The band was digging into their repertoire, and even the horrid single sounded good. A bright flash to my left caught my eye, and I looked towards the door. Silhouetted in yellow light was a guy with a guitar case. He surveyed the scene, and stepped in. I thought of a gunfighter, in some Italian western, but this outlaw was clean shaven, short-haired, and dressed like a clerk at an auto parts store. Which he was, it turned out. That's Danny, I heard someone say when the band finished the song. "He used to be in the group. And he wants back in." Apparently the band had invited him to jam that night. It looked like maybe Mike didn't have a lock on the job yet.

    Mike was conceding nothing. I took him a beer, and he told me they were gonna have a tough choice to make. Danny was strapping on his Gibson, Mike joined in the confab. Song agreed upon, the drummer slapped his sticks together, and "Cat Scratch Fever" poured out of the amps.

    Martin Mull famously said that writing about music is like dancing about architecture. I cannot begin to describe the joyful noise that ensued. Mike and Danny were taking turns blowing away the crowd. Danny had the advantage of knowing the band; taking the changes of tempo in stride. Mike was, to me, the better guitarist, and more showy. But everyone in the band was on their game. The crowd was electric; even the bikers were paying attention, throwing tables in time to the music. Everyone in the joint knew something special was happening. The biker-moll even asked me to dance. And we did. 

    From Nugent, they went into, of all songs, "Inna-Gadda-Da-Vida". Iron Butterfly never played the song like this, keyboard de-emphasized, twin guitars angling off into separate but equally soaring solos. Sometimes both soloing at once, landing blows like latin fighters in the ring. Fast, furious, savoring each other's attack as much as their own. I cannot remember what else was played, some of it was just guit-jousting jams above a solid beat. After two more sets, the house lights came on. Mike was soaked in sweat, and Danny, though drier, looked like he had  just stepped off  a dizzying carnival ride. I left the place while Mike was talking to the band, and never saw him again. Within a week or two, Leslie and I had  broken up. I think more about that night with her brother these days than I do her.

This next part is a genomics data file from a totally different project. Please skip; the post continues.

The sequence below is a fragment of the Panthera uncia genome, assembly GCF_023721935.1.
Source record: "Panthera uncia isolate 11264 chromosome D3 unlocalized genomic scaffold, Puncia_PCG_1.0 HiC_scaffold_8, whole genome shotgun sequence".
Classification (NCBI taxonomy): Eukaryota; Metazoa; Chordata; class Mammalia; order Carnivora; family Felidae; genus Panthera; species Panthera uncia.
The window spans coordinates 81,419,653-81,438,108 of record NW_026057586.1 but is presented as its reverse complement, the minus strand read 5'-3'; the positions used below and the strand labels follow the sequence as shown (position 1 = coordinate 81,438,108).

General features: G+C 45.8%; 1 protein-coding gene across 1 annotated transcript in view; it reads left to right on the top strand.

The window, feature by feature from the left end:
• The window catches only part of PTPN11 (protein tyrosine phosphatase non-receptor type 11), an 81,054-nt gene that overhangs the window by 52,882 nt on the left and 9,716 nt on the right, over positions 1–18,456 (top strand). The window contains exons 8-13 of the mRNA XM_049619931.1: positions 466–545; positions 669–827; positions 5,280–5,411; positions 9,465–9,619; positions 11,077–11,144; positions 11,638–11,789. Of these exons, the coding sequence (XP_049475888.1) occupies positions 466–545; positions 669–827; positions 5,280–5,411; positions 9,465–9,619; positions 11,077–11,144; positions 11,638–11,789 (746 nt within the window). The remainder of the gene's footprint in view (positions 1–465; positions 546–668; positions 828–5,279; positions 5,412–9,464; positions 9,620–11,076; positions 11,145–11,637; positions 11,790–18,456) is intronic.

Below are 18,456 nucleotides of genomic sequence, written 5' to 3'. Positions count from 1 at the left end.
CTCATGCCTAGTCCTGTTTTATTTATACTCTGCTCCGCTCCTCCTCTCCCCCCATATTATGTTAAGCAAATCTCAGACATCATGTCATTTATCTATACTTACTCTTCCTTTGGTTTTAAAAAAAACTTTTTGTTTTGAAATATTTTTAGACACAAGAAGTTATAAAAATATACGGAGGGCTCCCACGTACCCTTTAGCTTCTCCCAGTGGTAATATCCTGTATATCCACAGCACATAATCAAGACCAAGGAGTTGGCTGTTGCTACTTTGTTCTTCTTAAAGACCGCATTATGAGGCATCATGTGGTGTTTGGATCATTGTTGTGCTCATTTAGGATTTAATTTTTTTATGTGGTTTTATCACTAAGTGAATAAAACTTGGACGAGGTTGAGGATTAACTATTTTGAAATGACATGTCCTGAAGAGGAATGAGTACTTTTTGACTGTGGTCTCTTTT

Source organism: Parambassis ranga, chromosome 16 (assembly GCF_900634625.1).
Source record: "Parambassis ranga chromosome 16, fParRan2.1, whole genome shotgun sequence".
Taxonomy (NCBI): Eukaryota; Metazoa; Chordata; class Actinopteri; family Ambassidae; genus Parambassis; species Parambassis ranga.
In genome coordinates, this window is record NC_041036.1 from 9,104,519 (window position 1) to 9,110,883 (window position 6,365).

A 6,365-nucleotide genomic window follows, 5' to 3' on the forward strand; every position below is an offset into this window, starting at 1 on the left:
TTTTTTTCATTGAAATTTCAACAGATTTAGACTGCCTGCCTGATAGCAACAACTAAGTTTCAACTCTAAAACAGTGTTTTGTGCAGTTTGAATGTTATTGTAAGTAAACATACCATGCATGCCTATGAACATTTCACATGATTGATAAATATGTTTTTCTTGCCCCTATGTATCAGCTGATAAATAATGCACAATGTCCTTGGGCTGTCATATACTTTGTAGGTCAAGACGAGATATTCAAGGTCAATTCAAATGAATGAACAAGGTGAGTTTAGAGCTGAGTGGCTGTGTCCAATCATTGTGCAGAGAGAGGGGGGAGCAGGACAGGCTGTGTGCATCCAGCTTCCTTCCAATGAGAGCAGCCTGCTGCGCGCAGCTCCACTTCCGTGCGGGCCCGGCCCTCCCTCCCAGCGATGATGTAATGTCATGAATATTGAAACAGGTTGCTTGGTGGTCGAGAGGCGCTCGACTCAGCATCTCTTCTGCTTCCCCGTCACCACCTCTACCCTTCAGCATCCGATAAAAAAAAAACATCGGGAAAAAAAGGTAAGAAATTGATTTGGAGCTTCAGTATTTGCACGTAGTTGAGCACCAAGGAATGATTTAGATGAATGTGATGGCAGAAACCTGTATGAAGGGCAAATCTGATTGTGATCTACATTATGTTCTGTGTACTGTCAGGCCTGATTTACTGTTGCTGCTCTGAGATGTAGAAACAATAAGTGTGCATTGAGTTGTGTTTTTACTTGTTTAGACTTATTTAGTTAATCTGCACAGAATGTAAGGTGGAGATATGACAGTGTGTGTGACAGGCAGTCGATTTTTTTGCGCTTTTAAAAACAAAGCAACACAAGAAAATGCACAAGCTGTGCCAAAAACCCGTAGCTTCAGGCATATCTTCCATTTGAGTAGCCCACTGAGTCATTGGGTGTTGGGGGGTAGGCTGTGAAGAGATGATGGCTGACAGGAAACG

During the drum solo, Mike had come over to me. "He's back, I'm out", and drained a beer. But he wasn't down; he knew it had been a magical night. So did we all.

Comments (7)

  • Was that Rick Robinson's band?

    You think more about the guitarist than your old girlfriend, huh? I guess that's good? 

  • Well, he was a handsome hunk of man-flesh....but it was the magic of the night that I recall. Her? No magic.

  • Who were the two band guys that were always over at the pink house, playing- and cheating- at spades?

  • That was Blue Riddle and Rick Austin, from a much better band Shadowfax.  I had forgotten about all that! Blue has seriously lost his way, from what I hear, and Rick now runs his own Rock and Roll academy in Atlanta, reaching drums , keyboards, and guitar to aspiring jukebox heroes.

  • That's right, Shadowfax.

    I can remember how ticked off those two would get when they came out on the short end of team spades, even after their schemes!

  • wow, superb writing, I'd say 'writing on music', but the personhoods here are the meat. Thanks for "Martin Mull famously said that writing about music is like dancing about architecture"; I've quoted that dozens of times and always apologized for not knowing the atribution. He was the guy with the furniture, I recall. As a life-long performing artist, all the intrigue you describe rings so true to me. My southern exposure personally is limited to one six-week tour with my own band through Miss and Alabama, and a stint on bass, of all the out-of financial necessity instruments I could have chosen, with a Chicago blues super-group in the late 60's. But as you poignantly point out, I remember mostly the off-stage drama, the on-going process of self-knowledge on the part of humans of both genders. Oh, and the heat. Damn,I could fall asleep in Meridian on a summer afternoon and not get awake for twenty years. A great post, my friend. Give me goose-bumps, that it does.

    (you can listen to a couple dozen songs on my site (click on 'Audio') where I write, sing, and play all the parts, for lack of anyone else here in Israel I could really call a musical brother.) 

  • What a nice "blast from the past".

Comments are closed.

Post a Comment